- 19.2.1: Compare the effect on the host cell of a lytic (virulent) phage and...
- 19.2.2: make connections T he RNA virus in Figure 19.7 has a viral RNA poly...
- 19.2.3: Why is HIV called a retrovirus?
Solutions for Chapter 19.2: Viruses replicate only in host cells
Full solutions for Campbell Biology | 10th Edition
Rain or snow with a pH value that is less than the pH of unpolluted precipitation.
Sediment that is carried by a stream along the bottom of its channel.
Blowout (deflation hollow)
A depression excavated by the wind in easily eroded deposits.
The bright lines produced by an incandescent gas under low pressure.
A feature found in caves that is formed when a stalactite and stalagmite join.
One of three basic cloud forms; also the name given one of the clouds of vertical development. Cumulus are billowy individual cloud masses that often have flat bases.
The southern portion of Pangaea consisting of South America, Africa, Australia, India, and Antarctica.
Any form of artificial structure built to protect a coast or to prevent the movement of sand along a beach. Examples include groins, jetties, breakwaters, and seawalls.
A mass of glacial ice covering a high upland or plateau and spreading out radially.
Meandering channel that flows in a steep, narrow valley. They form either when an area is uplifted or when base level drops.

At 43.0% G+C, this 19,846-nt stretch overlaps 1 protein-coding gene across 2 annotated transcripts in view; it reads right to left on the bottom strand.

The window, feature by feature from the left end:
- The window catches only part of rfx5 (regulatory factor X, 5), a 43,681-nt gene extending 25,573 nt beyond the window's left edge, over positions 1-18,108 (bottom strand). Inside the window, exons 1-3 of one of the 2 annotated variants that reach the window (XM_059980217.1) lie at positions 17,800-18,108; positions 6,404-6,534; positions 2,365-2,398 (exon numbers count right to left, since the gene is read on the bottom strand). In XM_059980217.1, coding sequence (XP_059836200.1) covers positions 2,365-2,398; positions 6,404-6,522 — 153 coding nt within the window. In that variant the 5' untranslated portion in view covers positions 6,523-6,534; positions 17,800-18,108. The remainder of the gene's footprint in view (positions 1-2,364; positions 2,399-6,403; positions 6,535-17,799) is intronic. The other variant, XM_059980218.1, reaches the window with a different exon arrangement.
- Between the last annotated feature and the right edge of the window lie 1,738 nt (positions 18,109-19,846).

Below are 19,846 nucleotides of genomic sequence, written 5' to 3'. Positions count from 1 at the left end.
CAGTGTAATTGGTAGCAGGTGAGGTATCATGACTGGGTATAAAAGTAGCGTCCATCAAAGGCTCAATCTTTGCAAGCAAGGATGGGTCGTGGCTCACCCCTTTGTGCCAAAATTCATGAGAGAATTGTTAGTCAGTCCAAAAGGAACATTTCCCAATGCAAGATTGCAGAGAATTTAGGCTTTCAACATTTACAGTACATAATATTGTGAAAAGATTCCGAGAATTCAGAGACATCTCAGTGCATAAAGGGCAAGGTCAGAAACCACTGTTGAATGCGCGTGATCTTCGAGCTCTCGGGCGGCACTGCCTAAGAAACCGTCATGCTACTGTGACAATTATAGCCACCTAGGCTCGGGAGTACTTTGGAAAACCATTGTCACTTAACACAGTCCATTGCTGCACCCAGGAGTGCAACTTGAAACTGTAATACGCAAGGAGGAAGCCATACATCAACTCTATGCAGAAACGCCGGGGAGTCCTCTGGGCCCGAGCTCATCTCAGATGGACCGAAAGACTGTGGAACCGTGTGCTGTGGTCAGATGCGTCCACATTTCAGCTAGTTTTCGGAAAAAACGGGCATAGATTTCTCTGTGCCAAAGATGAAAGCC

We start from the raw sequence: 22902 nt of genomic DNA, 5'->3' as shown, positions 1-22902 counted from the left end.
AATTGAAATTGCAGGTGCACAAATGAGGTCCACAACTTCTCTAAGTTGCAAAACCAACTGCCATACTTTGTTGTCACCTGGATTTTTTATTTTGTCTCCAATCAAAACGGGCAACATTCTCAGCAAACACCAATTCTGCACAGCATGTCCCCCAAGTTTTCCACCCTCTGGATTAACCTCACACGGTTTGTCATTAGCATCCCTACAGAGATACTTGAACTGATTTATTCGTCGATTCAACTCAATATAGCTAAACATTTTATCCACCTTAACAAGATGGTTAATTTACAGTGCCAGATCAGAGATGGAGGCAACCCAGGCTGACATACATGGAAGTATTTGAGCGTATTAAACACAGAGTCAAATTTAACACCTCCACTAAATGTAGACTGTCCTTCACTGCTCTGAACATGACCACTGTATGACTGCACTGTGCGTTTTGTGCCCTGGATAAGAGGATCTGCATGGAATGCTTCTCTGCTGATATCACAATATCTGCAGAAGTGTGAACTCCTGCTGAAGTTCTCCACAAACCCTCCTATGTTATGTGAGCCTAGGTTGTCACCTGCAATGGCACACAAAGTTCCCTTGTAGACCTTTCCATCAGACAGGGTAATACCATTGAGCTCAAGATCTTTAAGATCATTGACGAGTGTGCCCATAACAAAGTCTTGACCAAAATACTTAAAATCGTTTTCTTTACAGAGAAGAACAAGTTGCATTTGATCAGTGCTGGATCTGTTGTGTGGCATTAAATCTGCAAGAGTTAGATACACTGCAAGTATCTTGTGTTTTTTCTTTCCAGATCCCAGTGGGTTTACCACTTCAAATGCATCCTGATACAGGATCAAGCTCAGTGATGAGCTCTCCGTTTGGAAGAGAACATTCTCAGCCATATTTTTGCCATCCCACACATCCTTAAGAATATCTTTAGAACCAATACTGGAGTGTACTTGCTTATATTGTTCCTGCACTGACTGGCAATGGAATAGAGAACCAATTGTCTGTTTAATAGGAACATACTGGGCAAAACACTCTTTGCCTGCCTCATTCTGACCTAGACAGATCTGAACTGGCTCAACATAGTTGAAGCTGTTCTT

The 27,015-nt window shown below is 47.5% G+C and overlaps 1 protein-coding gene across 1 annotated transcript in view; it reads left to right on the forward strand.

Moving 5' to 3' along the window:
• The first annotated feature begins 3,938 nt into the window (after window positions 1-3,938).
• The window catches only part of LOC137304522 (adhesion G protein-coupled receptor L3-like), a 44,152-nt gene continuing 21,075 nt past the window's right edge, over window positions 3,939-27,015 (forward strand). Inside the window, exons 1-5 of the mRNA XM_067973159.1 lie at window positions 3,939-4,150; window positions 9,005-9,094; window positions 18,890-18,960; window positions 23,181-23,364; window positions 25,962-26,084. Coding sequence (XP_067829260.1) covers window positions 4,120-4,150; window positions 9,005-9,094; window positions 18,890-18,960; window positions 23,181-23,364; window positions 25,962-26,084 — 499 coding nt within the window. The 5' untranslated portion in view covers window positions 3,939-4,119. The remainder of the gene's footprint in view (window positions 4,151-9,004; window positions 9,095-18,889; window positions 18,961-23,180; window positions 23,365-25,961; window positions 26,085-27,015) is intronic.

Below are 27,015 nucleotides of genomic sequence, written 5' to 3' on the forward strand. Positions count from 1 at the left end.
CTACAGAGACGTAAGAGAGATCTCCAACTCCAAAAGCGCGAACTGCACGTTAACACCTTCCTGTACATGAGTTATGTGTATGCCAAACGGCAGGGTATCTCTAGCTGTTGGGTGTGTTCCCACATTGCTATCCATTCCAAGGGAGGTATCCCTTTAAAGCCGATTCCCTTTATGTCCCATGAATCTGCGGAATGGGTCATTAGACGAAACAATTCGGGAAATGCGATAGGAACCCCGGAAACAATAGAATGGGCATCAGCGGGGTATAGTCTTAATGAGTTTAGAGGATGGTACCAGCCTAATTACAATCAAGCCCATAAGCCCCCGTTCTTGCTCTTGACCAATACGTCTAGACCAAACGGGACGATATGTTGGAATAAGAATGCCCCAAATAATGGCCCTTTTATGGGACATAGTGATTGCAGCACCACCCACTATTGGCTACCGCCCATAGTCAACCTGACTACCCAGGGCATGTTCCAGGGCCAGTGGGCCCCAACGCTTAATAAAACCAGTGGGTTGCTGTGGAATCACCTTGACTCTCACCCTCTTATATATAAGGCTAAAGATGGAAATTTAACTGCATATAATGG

Tunnel in hardened lava that acts as a horizontal conduit for lava flowing from a volcanic vent. Lava tubes allow fluid lavas to advance great distances.
Longitudinal (seif dunes)
Long ridges of sand oriented parallel to the prevailing wind; these dunes form where sand supplies are limited.
A cloud occupying the height range from 2,000 to 6,000 meters.
A subatomic particle found in the nucleus of an atom. The neutron is electrically neutral and has a mass approximately that of a proton.
A curved lake produced when a stream cuts off a meander.
A device consisting of two thermometers (wet bulb and dry bulb) that is rapidly whirled and, with the use of tables, yields the relative humidity and dew point.
The apparent westward motion of the planets with respect to the stars.
An elongated ridge of sand that projects from the land into the mouth of an adjacent bay.
A seaward-facing cliff along a steep shoreline formed by wave erosion at its base and mass wasting
An instrument used to determine wind direction.